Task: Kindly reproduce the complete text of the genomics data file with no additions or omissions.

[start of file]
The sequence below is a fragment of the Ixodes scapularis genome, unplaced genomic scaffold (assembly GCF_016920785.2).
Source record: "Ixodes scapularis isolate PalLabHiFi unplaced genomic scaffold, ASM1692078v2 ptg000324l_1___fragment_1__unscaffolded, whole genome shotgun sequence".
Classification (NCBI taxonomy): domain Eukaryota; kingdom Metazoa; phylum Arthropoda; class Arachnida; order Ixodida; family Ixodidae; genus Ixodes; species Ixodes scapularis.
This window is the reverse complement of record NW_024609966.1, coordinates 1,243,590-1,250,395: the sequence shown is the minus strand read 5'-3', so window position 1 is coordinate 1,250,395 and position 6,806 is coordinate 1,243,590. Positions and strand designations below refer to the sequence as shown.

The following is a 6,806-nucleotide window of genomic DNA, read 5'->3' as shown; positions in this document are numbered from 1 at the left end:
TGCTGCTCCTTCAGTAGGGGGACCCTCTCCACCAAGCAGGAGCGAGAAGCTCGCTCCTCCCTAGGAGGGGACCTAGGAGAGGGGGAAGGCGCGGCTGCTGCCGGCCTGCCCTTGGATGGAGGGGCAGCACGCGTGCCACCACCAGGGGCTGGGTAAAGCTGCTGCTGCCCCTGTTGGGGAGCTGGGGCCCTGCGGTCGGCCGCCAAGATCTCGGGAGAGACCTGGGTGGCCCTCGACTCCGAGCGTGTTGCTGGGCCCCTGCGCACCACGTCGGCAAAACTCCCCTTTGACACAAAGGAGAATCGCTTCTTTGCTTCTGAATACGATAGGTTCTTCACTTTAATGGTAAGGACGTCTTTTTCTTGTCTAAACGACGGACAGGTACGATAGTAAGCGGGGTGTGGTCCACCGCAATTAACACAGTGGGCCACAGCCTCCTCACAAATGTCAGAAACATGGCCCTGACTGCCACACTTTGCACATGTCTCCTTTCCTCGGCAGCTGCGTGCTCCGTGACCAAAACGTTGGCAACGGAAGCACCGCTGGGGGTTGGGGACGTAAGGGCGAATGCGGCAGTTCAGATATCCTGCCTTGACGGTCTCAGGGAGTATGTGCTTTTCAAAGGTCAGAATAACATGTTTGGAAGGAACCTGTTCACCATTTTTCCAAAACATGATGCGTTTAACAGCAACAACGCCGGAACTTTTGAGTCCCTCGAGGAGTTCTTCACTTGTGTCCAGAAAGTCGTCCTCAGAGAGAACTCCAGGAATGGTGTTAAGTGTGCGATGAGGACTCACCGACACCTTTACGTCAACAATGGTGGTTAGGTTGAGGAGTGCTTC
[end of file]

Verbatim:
The sequence below is a fragment of the Ixodes scapularis genome, unplaced genomic scaffold (assembly GCF_016920785.2).
Source record: "Ixodes scapularis isolate PalLabHiFi unplaced genomic scaffold, ASM1692078v2 ptg000324l_1___fragment_1__unscaffolded, whole genome shotgun sequence".
Classification (NCBI taxonomy): domain Eukaryota; kingdom Metazoa; phylum Arthropoda; class Arachnida; order Ixodida; family Ixodidae; genus Ixodes; species Ixodes scapularis.
This window is the reverse complement of record NW_024609966.1, coordinates 1,243,590-1,250,395: the sequence shown is the minus strand read 5'-3', so window position 1 is coordinate 1,250,395 and position 6,806 is coordinate 1,243,590. Positions and strand designations below refer to the sequence as shown.

The following is a 6,806-nucleotide window of genomic DNA, read 5'->3' as shown; positions in this document are numbered from 1 at the left end:
TGCTGCTCCTTCAGTAGGGGGACCCTCTCCACCAAGCAGGAGCGAGAAGCTCGCTCCTCCCTAGGAGGGGACCTAGGAGAGGGGGAAGGCGCGGCTGCTGCCGGCCTGCCCTTGGATGGAGGGGCAGCACGCGTGCCACCACCAGGGGCTGGGTAAAGCTGCTGCTGCCCCTGTTGGGGAGCTGGGGCCCTGCGGTCGGCCGCCAAGATCTCGGGAGAGACCTGGGTGGCCCTCGACTCCGAGCGTGTTGCTGGGCCCCTGCGCACCACGTCGGCAAAACTCCCCTTTGACACAAAGGAGAATCGCTTCTTTGCTTCTGAATACGATAGGTTCTTCACTTTAATGGTAAGGACGTCTTTTTCTTGTCTAAACGACGGACAGGTACGATAGTAAGCGGGGTGTGGTCCACCGCAATTAACACAGTGGGCCACAGCCTCCTCACAAATGTCAGAAACATGGCCCTGACTGCCACACTTTGCACATGTCTCCTTTCCTCGGCAGCTGCGTGCTCCGTGACCAAAACGTTGGCAACGGAAGCACCGCTGGGGGTTGGGGACGTAAGGGCGAATGCGGCAGTTCAGATATCCTGCCTTGACGGTCTCAGGGAGTATGTGCTTTTCAAAGGTCAGAATAACATGTTTGGAAGGAACCTGTTCACCATTTTTCCAAAACATGATGCGTTTAACAGCAACAACGCCGGAACTTTTGAGTCCCTCGAGGAGTTCTTCACTTGTGTCCAGAAAGTCGTCCTCAGAGAGAACTCCAGGAATGGTGTTAAGTGTGCGATGAGGACTCACCGACACCTTTACGTCAACAATGGTGGTTAGGTTGAGGAGTGCTTC